Work – mainstream, private, lucrative and honourable – may achieve for Aborigines what four decades of social engineering and handouts have not. Nigel Scullion (pictured with a Top End elder), the first NT based Minister for Indigenous Affairs, clearly does not want to amend the Land Rights Act which would trigger a national outcry by lower-case 'l' liberals. Yet he must bring into play Aboriginal assets that have lain idle for too long: Half a million square kilometers of freehold land, and thousands of working-age people on the dole. ERWIN CHLANDA reports.
The people of Alice Springs are starting to "arc up" over the failure of the CLP government to spend money on infrastructure in the town, says acting Opposition Leader and Shadow Minister for Central Australia, Gerry McCarthy (pictured). ERWIN CHLANDA reports.
Chamber of Commerce head Julie Ross and Mayor Damien Ryan had a low-key but positive reaction to the NT's $5.7 billion Budget handed down by Treasurer Dave Tollner (pictured) today. ERWIN CHLANDA reports.
The camp at the Granites goldmine north-west of Alice Springs. Workers fly in and out from all over Australia. Photo courtesy Newmont Mines.
A recurring theme during the election campaign was the question, why bother voting? And from that quite frequently flows: Let's break away. But how?
Answers to that seem to be taking shape in several quarters. Desert Knowledge chairman Fred Chaney suggested getting rid of the states and running the country from Canberra and through local governments on steroids.
And the election has suddenly shifted the political centre of gravity from Darwin's northern suburbs to the bush, through candidates and even a new party.Now Bruce Walker (pictured), the director of remoteFOCUS, Desert Knowledge Australia in Alice Springs, has argued in a submission to the Senate enquiry into Fly-In, Fly-Out that there are broad issues in remote Australia that need to be fixed.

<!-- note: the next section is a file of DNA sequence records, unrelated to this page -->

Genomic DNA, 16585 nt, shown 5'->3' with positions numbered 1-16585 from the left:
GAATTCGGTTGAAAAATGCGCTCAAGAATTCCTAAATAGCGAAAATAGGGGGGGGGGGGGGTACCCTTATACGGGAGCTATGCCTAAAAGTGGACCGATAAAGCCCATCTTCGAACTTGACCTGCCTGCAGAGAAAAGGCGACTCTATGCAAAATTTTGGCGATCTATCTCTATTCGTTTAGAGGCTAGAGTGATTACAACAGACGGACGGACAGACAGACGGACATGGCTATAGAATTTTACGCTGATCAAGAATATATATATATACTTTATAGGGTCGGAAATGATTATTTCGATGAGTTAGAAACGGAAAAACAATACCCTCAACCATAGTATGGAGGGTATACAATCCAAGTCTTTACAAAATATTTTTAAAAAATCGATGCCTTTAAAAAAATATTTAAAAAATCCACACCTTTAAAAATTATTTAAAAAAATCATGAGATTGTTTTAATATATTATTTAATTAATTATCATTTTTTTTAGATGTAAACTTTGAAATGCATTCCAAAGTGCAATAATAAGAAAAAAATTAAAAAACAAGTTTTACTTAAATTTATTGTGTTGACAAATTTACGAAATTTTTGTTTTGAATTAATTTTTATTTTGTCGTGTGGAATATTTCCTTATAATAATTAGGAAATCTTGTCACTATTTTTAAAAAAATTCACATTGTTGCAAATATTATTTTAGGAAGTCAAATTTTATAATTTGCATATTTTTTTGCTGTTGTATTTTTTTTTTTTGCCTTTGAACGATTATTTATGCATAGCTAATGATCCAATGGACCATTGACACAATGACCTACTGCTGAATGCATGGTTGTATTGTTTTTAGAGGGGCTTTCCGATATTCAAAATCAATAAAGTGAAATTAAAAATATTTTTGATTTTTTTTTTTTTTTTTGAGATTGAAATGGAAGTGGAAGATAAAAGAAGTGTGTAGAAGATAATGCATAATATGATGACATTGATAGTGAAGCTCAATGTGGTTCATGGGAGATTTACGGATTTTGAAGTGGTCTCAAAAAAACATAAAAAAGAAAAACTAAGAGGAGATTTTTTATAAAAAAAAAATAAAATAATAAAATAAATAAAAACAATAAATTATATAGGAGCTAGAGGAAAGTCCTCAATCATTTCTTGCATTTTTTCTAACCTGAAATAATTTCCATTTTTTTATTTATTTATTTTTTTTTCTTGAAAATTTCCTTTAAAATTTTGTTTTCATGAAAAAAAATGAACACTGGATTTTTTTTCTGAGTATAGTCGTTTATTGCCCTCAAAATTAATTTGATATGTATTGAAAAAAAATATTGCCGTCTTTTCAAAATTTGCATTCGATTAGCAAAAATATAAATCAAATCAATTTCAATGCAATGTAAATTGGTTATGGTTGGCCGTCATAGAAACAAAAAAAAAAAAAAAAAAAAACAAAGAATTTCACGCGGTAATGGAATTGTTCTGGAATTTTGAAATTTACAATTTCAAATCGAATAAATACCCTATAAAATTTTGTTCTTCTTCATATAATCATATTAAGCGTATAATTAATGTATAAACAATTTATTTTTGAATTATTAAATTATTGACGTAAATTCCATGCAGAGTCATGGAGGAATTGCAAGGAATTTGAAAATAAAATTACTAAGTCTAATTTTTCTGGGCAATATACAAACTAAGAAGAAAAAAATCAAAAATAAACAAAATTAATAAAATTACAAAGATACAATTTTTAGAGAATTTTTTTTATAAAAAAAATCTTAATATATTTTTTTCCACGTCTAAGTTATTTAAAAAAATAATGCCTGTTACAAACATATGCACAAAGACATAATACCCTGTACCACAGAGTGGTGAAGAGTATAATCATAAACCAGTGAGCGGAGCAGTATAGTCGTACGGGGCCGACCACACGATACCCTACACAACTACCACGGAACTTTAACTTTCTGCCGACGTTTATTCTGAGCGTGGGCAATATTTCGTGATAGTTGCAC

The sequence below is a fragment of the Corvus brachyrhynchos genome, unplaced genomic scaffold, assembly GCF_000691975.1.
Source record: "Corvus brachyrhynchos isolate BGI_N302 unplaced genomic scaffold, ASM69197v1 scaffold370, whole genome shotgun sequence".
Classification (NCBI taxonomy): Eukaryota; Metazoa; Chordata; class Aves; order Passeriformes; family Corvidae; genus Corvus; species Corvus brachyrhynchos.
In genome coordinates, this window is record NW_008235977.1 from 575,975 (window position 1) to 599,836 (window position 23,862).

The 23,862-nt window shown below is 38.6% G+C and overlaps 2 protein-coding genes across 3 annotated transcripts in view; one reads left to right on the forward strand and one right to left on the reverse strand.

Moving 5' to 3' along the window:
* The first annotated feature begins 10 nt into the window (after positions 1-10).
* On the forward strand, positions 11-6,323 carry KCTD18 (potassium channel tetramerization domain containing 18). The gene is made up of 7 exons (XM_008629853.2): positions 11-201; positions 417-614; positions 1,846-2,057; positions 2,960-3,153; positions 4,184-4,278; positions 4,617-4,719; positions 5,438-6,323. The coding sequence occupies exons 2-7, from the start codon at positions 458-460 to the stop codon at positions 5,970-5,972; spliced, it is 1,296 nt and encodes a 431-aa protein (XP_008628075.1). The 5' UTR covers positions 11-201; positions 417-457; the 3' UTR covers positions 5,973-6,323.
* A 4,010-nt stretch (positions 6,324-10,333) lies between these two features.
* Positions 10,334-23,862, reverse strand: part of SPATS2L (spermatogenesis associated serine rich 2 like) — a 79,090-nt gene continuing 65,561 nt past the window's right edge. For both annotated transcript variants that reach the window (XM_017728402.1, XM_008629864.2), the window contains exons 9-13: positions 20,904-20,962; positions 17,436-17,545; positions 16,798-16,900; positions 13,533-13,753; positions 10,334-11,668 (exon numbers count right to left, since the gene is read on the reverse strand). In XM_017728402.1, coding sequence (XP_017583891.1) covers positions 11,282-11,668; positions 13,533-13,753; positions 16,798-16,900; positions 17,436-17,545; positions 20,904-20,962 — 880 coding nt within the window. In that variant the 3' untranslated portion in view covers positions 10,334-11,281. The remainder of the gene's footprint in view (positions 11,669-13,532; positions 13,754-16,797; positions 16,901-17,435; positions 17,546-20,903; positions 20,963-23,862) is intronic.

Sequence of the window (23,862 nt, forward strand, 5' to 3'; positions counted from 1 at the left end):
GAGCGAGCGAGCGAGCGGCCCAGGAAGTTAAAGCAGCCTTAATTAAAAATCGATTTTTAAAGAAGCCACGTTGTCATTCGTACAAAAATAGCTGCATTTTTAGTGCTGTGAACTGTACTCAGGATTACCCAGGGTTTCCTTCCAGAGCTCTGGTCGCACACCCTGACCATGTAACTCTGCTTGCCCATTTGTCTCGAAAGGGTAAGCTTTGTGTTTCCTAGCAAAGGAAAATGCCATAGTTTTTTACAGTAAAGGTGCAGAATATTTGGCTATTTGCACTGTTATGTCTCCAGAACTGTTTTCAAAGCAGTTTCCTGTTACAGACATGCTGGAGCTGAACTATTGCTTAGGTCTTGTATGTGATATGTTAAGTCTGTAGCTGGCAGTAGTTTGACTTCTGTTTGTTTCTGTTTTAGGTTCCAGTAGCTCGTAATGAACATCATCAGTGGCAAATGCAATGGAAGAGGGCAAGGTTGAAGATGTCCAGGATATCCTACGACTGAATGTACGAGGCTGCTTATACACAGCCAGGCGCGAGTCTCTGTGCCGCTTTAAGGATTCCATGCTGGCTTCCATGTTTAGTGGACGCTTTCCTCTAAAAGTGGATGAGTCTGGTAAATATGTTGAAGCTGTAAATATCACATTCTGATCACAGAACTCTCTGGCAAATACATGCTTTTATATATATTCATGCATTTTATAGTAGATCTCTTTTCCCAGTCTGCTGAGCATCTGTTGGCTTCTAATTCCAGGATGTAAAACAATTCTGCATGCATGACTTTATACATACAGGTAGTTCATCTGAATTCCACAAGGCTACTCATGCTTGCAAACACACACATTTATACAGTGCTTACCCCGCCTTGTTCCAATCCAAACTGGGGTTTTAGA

The West MacDonnell Ranges national park, which belonged to all of us, which for many of us underpin our livelihood, and for quite a few of us are the very reason why we're here, will today pass into the ownership of a minority. COMMENT by ERWIN CHLANDA.
By LIZ MARTIN CEO of the National Transport Hall of Fame. The local champion of lateral thinking has parlayed the Hall into the town's top private and volunteer initiative, and the nation's leading museum of its kind. The global recession called for a change of tack – and the Hall had one of its best years ever. How can this kind of "never say die" attitude be applied to the town's woes?
Here are some of her hints:-
• We have always been aware of our precarious position as a community based museum and planned ahead, not only for future development but survival in the bad times and succession planning for our future.
• I have always been lateral in my approach to this business.
• It’s not just about working hard; it’s about working smart, especially when times are tough.
• This advice came from Kurt Johannsen in 1992: “There will be plenty of knockers but don’t waste time on them. While you are worrying about them you are letting down the people and businesses that support you – keep striving towards your goals.”
• Don’t over-think your problems. I see many people in "damage control" and spending too much time solving their day to day problems. This extends to Alice Springs as a community. I hate to think about the countless times in the past thirty years that we have gone back to square one dealing with and changing the methodology in how we deal with anti-social behaviour and criminal activity.